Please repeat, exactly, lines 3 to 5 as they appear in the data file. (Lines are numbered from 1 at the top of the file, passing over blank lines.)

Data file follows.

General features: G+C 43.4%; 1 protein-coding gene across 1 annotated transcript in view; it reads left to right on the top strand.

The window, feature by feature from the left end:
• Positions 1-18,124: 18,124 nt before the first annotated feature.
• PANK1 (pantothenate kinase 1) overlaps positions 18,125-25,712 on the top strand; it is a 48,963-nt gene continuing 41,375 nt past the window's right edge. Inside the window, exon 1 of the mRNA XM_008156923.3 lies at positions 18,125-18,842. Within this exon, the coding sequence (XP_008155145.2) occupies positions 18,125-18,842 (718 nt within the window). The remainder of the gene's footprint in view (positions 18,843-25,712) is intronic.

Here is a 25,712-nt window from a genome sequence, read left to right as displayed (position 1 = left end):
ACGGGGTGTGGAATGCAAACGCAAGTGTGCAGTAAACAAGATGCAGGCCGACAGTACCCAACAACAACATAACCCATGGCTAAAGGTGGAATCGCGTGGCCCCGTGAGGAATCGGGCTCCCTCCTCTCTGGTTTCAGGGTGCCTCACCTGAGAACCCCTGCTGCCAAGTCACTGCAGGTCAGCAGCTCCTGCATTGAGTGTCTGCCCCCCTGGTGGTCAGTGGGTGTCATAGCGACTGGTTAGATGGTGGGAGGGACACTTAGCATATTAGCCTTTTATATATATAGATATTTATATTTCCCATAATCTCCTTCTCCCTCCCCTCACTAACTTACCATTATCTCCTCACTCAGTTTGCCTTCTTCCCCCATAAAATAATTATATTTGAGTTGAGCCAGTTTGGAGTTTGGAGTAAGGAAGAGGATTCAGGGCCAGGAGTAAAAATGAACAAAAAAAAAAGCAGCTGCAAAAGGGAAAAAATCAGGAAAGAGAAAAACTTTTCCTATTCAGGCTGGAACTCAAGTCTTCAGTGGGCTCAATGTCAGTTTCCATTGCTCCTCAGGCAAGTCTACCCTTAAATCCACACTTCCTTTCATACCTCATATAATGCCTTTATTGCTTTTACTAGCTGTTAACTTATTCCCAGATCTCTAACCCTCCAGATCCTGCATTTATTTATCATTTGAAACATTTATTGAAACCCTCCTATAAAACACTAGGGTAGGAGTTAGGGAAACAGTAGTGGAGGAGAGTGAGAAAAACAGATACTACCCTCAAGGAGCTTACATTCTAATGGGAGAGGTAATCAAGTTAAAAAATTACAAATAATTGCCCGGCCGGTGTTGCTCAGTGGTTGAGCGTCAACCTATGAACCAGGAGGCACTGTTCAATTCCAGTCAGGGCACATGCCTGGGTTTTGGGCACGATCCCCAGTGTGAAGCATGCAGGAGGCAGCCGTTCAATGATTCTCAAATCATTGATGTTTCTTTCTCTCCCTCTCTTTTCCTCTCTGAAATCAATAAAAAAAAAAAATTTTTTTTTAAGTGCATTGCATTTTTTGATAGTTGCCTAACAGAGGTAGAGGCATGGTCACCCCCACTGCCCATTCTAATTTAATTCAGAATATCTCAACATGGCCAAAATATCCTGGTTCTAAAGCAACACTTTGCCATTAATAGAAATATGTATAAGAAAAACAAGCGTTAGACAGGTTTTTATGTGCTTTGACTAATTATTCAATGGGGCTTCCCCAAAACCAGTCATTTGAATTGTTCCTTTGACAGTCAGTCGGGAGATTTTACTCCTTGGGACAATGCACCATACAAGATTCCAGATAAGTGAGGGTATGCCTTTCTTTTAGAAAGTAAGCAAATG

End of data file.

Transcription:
• Positions 1-18,124: 18,124 nt before the first annotated feature.
• PANK1 (pantothenate kinase 1) overlaps positions 18,125-25,712 on the top strand; it is a 48,963-nt gene continuing 41,375 nt past the window's right edge. Inside the window, exon 1 of the mRNA XM_008156923.3 lies at positions 18,125-18,842. Within this exon, the coding sequence (XP_008155145.2) occupies positions 18,125-18,842 (718 nt within the window). The remainder of the gene's footprint in view (positions 18,843-25,712) is intronic.

Here is a 25,712-nt window from a genome sequence, read left to right as displayed (position 1 = left end):